If we look at our sexuality one way, it looks a million times simpler than it actually is. If we look at it another way, it appears a million times more complicated. While it's important that we bear everything in mind we need to in terms of infection and disease, birth control, our relationships, our bodies and the whole works, now and then we need to remember the bare bones and the human element of the thing, and keep the essentials in the forefront of our minds.
There is really only one thing that you need to know about sex and disability: Disabled people have sex, too.
I came out of the proverbial closet when I was 15, in high school, and in the student newspaper. A sophomore had decided to print an editorial about the moral degradations of homosexuality, stating that God created Adam and Eve, "not Adam and Steve." I was so enraged by this sophomoric (literally) editorial that I sent a letter to the editor responding on behalf of the gay community, which was published, and which publicly announced my sexual orientation for all the student body to read.
Have you just come out of the closet, or are you peeking through the keyhole thinking about it? Is life on the outside starting to look inviting, shiny and new? (Yes, even you back there, hiding behind that box of moth balls and Aunt Ethel's spectator pumps.)
Many teens have a lot of questions when it comes to homosexuality and bisexuality. In a culture that is often so damning of orientation and sexual identity outside heterosexuality, many teens become nervous when they feel attracted to those of the same sex, worried that they might be gay. Others suspect (or are even very sure) that they are homosexual or bisexual, but are afraid to say so either because they aren't completely sure and feel they will be branded in some way, or simply because they fear being rejected, outcast or scolded by their friends, family or community. While at least 8 million people in the United States are homosexual, about 70 million people still think it is an "illness" or "perversion."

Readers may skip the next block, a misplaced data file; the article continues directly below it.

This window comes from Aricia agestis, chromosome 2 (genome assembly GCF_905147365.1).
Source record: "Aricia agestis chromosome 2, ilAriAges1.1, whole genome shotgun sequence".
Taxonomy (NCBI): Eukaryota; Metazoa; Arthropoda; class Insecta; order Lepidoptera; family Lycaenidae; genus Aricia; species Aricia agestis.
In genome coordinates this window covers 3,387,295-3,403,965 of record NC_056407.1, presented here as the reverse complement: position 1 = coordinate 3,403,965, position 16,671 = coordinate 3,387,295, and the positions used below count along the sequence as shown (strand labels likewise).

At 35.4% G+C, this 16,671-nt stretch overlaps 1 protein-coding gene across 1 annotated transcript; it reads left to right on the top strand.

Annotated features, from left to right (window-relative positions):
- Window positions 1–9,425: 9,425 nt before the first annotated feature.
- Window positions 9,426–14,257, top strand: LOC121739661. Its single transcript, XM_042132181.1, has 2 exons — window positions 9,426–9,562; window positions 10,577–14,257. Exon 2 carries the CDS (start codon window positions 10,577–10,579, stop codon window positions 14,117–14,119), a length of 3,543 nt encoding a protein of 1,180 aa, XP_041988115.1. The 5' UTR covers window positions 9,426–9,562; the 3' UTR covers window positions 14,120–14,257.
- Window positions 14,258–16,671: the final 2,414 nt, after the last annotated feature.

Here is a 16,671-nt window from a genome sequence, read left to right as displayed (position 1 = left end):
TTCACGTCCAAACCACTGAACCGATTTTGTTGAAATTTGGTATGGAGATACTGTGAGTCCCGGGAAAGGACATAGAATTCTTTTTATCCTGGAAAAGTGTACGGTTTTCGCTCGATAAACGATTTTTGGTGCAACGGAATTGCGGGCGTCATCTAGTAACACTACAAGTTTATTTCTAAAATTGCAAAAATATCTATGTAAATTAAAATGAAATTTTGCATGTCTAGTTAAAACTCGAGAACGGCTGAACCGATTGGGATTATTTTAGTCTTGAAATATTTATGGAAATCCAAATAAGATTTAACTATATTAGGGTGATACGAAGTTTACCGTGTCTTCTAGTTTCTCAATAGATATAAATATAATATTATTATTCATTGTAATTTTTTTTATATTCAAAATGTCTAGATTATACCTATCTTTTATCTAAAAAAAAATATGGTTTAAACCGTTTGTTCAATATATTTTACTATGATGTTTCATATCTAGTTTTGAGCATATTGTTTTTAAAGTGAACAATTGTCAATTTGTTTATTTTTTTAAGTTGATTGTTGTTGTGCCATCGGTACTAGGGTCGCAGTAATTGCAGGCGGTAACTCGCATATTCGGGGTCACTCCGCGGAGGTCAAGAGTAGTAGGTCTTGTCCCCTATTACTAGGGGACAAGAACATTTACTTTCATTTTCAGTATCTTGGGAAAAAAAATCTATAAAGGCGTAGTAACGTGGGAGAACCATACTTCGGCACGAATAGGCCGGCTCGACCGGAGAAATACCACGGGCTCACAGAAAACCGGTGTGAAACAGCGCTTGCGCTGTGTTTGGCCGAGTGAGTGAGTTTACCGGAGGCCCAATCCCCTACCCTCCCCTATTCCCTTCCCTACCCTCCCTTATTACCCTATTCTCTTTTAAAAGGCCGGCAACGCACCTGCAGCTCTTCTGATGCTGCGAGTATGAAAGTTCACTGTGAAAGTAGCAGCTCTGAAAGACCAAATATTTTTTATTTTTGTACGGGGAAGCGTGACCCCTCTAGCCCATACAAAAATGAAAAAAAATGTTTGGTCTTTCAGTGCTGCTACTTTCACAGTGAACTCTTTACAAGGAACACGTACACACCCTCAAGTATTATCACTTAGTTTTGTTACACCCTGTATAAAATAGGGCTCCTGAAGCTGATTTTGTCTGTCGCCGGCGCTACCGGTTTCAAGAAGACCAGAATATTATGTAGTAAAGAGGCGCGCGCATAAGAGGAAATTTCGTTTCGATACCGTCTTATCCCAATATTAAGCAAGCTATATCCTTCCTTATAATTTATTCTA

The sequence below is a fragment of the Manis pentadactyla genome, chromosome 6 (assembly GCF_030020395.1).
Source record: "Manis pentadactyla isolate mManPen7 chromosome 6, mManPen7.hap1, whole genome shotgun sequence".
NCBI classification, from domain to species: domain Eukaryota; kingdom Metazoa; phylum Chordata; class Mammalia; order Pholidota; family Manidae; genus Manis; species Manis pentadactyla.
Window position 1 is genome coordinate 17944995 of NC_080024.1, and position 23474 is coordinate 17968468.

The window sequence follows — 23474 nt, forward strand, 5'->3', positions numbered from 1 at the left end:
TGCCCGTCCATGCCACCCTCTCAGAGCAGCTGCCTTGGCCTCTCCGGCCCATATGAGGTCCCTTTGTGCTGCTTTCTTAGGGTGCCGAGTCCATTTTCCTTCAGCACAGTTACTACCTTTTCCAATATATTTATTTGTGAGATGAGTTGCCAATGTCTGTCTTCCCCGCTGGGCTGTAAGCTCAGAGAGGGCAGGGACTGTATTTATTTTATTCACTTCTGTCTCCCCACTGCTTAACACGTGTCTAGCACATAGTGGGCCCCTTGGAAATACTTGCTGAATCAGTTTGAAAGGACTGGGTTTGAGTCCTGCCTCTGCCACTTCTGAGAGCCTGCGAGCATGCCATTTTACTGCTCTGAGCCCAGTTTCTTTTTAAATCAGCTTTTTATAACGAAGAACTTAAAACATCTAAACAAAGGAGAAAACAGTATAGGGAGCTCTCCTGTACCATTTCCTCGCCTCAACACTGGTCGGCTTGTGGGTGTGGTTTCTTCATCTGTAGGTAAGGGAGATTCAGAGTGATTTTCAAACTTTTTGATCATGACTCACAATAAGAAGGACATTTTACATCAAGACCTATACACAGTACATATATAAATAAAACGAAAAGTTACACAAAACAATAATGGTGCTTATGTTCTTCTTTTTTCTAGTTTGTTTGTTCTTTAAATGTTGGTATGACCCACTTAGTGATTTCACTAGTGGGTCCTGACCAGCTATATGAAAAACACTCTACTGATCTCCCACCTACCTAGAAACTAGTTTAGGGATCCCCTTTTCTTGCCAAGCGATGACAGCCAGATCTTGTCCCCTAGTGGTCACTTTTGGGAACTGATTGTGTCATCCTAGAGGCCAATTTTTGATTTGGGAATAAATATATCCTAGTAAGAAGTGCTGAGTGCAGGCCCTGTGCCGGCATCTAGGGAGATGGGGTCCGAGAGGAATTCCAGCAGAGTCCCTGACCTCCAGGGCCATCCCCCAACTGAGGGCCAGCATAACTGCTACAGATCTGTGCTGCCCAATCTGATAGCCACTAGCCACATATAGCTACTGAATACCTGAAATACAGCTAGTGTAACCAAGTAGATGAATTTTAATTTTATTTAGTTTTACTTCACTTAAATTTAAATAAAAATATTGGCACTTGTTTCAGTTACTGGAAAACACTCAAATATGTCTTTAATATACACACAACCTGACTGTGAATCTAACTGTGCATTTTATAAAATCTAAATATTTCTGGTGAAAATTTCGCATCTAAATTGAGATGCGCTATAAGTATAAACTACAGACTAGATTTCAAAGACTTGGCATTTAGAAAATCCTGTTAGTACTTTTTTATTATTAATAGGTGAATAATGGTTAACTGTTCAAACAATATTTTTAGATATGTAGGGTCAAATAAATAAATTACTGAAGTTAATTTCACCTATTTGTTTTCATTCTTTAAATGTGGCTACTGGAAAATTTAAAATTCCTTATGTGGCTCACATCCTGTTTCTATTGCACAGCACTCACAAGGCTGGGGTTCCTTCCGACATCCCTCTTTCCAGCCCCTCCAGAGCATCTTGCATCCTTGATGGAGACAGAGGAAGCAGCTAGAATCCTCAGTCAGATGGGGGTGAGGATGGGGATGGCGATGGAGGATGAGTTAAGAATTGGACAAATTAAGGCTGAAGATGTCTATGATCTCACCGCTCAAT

Are bisexuals just confused, or are they opportunists? Do you have to have sex with people of both sexes to know you're bisexual? What do you really know about bisexuality? Think you've got all the answers? Check your bi-Q!
The author of this article is Malcolm Gin, who identifies as a 31-year old intergendered person. In this article, Malcolm explains a great deal about sex, gender, gender identity, and what you can do if you find out (or worry) that you might not be "normal" in terms of your own gender identity. Read on, and find out what it's like to be a "boy" who isn't actually a boy, and what life can be like for people with non-standard gender identity.
What we are talking about here is celibacy, the deliberate choice not to have a sexual partner for any period of time. There's nothing ambiguous about that. Being celibate entails sharing NO sexual acts with a partner: any kind of intercourse (vaginal or anal), oral sex, manual sex, and so forth. In other words, no physical, sexual contact with others; meaning any genital (penis or vulva) touch, with mouths, hands or anything else between you and someone else is off limits.
A lot of false assumptions are often made when people are talking about BDSM. Let's start with a little glossary to be sure we're all on the same page.